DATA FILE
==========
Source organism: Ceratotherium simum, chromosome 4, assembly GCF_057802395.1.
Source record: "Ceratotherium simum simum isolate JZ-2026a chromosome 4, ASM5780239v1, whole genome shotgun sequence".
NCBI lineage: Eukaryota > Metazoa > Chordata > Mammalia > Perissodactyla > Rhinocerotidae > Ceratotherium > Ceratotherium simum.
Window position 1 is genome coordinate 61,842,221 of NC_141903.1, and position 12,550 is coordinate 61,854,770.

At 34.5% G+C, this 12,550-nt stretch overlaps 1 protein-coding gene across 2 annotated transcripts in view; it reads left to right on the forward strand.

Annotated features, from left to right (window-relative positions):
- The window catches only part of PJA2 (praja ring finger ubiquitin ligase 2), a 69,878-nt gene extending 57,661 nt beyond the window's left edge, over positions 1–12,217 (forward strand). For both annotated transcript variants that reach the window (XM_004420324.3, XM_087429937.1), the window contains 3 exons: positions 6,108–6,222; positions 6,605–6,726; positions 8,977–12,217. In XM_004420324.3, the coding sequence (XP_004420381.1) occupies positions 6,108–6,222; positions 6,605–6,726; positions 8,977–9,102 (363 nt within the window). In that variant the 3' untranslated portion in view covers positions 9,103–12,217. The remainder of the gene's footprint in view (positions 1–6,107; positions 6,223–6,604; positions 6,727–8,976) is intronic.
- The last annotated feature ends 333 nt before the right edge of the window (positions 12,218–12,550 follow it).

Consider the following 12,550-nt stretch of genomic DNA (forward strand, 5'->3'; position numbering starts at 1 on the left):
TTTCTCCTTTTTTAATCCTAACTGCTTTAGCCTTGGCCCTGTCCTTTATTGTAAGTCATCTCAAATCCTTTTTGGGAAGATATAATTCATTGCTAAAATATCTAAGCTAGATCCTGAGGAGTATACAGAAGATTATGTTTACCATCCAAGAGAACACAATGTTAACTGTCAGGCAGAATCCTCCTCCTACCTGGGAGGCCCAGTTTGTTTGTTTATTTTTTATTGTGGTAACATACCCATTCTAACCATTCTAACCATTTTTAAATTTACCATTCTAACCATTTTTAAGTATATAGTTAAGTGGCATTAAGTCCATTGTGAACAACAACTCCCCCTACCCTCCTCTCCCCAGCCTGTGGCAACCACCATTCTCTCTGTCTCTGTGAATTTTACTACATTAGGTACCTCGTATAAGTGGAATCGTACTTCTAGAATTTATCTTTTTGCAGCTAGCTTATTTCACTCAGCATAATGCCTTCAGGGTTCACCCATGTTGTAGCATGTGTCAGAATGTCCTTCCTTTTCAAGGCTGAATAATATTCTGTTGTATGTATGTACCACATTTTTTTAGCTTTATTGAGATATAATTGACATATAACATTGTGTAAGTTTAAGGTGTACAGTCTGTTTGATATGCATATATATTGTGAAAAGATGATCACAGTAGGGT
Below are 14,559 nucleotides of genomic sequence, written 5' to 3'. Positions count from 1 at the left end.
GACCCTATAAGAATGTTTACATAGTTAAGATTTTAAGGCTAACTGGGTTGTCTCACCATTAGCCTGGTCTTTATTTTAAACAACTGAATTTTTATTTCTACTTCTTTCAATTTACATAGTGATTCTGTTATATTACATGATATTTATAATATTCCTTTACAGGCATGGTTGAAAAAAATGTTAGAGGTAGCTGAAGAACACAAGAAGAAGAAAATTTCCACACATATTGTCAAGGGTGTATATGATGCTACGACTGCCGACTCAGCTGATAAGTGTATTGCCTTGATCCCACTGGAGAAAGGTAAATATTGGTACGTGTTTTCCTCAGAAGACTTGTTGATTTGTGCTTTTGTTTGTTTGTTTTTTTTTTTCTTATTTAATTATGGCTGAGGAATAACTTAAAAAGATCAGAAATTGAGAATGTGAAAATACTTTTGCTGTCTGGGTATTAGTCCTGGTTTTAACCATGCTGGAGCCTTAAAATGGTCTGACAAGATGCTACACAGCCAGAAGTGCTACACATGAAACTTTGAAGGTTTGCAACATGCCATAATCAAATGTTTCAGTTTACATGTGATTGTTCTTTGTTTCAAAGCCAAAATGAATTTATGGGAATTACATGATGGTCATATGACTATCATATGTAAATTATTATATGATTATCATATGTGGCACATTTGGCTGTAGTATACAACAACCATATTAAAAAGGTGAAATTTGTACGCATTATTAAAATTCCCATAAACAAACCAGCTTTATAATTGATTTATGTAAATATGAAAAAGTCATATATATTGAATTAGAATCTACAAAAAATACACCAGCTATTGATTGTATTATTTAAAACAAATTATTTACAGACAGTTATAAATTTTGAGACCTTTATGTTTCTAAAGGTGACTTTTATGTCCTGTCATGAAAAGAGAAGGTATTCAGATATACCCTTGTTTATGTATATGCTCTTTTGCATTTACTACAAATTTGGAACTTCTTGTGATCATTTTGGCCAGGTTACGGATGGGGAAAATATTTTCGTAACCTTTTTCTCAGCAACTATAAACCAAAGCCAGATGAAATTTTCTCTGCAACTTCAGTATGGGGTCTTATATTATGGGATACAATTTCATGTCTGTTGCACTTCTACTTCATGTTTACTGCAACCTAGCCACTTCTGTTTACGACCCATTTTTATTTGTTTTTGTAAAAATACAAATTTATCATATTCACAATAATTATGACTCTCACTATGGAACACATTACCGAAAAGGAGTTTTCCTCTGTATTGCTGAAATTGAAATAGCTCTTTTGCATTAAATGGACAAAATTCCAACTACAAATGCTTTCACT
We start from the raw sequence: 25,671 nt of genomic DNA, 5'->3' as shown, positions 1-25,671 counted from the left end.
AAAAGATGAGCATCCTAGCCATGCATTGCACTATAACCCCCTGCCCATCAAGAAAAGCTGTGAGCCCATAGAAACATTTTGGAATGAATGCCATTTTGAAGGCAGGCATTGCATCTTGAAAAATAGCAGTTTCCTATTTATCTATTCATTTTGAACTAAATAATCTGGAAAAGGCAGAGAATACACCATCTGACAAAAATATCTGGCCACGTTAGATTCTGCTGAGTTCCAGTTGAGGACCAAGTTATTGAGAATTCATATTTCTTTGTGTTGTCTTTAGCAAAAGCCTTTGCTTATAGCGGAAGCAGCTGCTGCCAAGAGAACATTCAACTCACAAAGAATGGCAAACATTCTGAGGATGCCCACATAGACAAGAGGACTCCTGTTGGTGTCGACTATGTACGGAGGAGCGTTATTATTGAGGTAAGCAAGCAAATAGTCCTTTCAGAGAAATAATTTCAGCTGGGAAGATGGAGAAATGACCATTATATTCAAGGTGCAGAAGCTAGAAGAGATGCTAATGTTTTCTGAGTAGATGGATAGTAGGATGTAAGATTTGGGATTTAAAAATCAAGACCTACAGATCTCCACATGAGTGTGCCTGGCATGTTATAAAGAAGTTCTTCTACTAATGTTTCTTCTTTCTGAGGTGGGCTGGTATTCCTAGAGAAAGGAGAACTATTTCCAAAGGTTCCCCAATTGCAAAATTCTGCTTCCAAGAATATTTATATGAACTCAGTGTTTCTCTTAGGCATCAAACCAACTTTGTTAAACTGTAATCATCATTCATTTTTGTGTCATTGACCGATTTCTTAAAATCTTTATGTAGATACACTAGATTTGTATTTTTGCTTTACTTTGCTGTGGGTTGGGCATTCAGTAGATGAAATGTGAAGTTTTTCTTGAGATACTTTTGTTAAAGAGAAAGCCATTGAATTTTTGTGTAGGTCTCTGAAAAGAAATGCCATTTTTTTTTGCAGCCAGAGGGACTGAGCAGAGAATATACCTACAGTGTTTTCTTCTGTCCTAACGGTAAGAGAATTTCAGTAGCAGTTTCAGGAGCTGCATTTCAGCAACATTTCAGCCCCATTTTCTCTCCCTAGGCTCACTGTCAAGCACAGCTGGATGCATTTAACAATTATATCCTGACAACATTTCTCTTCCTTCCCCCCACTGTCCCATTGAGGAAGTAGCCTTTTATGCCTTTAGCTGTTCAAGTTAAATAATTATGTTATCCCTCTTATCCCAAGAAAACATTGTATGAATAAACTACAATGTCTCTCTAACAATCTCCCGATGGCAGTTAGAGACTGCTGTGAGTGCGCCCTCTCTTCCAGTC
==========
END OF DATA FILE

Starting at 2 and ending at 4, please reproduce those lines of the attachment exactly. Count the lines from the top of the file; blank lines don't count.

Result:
Source record: "Ceratotherium simum simum isolate JZ-2026a chromosome 4, ASM5780239v1, whole genome shotgun sequence".
NCBI lineage: Eukaryota > Metazoa > Chordata > Mammalia > Perissodactyla > Rhinocerotidae > Ceratotherium > Ceratotherium simum.
Window position 1 is genome coordinate 61,842,221 of NC_141903.1, and position 12,550 is coordinate 61,854,770.